Of late, I have noted, among a subset of scientists, a disposition that the quality of the PhD candidate and/or PhD training declined.
Of course, this is based on purely subjective measures – usually centered on the degree of independence and engagement.
I posit that there is, always has been, and always will be a distribution in these areas, and that perceptions of decline are either: (a) just that, perceptions colored by general negative feelings about the academic system today, or (b) a result of the increased volume of PhD candidates and recipients (i.e. the raw numbers have increased, but the distribution remains the same).
But maybe I’m just an optimist …
What say you?
The number of candidates has grown, but I wonder if the growth is different from that of the general population? Depending on their relative rates, there should be more of the very smartest around too.
The rosy retrospection bias might also be part of it. I notice myself getting more prone to this as I get older!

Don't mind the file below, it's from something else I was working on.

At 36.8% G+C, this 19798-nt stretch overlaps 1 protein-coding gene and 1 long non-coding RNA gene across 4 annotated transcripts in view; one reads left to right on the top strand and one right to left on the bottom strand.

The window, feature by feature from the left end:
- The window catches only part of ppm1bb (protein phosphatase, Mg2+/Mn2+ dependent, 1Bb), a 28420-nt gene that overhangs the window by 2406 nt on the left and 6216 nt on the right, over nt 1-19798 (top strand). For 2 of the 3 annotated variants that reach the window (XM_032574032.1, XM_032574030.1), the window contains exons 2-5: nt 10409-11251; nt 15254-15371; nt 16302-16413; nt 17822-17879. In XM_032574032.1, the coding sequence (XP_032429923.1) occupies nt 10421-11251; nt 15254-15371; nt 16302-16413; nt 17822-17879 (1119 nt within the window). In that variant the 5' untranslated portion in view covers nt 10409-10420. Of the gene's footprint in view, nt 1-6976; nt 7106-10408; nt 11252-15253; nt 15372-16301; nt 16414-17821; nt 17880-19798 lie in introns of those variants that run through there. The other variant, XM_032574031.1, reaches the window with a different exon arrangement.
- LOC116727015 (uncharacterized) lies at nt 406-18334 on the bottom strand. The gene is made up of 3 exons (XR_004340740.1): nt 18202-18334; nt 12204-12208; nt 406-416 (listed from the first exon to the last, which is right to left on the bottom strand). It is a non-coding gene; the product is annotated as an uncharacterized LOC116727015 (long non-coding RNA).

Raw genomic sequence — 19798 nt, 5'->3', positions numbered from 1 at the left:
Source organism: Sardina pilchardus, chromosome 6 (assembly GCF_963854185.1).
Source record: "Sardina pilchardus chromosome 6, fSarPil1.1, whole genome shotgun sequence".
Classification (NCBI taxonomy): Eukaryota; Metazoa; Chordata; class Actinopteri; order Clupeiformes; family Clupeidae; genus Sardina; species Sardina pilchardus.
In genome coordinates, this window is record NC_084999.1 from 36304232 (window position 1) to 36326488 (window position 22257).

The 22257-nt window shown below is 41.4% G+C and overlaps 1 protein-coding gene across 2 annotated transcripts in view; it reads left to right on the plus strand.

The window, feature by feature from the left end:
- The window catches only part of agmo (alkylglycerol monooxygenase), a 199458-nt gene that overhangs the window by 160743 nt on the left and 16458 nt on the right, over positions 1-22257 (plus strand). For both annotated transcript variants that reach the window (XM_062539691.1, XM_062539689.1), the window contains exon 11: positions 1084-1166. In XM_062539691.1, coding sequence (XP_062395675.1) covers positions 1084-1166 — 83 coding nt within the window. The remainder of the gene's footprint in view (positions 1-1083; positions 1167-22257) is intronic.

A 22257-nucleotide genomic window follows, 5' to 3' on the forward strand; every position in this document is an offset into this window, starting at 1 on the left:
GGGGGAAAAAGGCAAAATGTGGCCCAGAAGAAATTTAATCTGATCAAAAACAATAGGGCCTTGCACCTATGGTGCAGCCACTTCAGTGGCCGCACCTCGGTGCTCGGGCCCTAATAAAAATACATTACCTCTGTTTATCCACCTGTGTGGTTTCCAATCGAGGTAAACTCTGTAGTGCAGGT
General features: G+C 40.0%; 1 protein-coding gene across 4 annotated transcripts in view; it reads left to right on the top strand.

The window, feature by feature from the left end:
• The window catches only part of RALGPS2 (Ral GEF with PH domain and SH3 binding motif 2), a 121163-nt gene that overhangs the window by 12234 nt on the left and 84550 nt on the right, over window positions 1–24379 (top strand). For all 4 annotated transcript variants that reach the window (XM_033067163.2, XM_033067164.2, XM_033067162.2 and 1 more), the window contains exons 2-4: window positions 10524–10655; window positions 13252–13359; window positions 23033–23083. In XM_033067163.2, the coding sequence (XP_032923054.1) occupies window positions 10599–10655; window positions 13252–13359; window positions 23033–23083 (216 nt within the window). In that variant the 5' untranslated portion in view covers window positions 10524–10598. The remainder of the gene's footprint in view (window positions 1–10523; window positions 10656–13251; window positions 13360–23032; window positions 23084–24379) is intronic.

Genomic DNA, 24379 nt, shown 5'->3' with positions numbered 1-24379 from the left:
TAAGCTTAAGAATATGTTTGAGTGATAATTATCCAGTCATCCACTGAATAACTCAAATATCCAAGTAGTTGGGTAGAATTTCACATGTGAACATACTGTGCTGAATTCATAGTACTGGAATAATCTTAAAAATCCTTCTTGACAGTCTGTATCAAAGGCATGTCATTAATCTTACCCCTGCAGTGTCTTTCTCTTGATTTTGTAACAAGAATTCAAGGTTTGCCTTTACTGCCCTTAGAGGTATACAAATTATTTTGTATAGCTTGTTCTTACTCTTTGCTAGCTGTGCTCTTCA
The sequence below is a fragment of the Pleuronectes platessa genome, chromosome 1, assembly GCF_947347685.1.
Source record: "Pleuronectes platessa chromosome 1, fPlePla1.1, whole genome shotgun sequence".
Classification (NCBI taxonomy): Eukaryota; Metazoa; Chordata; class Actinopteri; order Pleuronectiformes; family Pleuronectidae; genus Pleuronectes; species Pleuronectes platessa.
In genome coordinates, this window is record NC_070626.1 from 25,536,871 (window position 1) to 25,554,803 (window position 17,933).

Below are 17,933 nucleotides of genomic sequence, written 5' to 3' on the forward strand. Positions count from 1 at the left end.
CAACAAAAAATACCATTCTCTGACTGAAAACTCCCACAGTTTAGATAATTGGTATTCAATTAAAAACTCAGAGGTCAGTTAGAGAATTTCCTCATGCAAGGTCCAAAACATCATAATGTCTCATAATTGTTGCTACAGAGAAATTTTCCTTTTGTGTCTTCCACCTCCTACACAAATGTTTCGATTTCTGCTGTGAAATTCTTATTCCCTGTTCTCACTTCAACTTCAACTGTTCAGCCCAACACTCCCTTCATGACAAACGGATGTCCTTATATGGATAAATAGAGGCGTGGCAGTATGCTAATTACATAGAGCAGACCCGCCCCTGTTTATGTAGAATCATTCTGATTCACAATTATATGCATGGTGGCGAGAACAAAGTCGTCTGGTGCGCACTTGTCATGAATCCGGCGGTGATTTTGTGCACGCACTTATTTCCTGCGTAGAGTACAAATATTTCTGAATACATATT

It is cane shaking about kids these days.
I posit that the mentorship vacuum extends up and down the chain and across lab types, but there’s a non-trivial number of oases of normalcy (or semi-normalcy), though not enough to shift the mean if it could actually be measured. The lack of mentorship and mis-mentorship takes a multitude of forms as do trainee rationalizations (as you point out), which contributes to the perception gap.
I do think the “relative numbers have increased and therefore the number of the ‘low tier’ will increase too” is showing a lot. It’s also that the pool of PhD students is larger and more diverse than “back in the good old days” when only the small group could get admitted into the lab and then be groomed by their mentor. I mean after all, how is this “quality” defined? ^^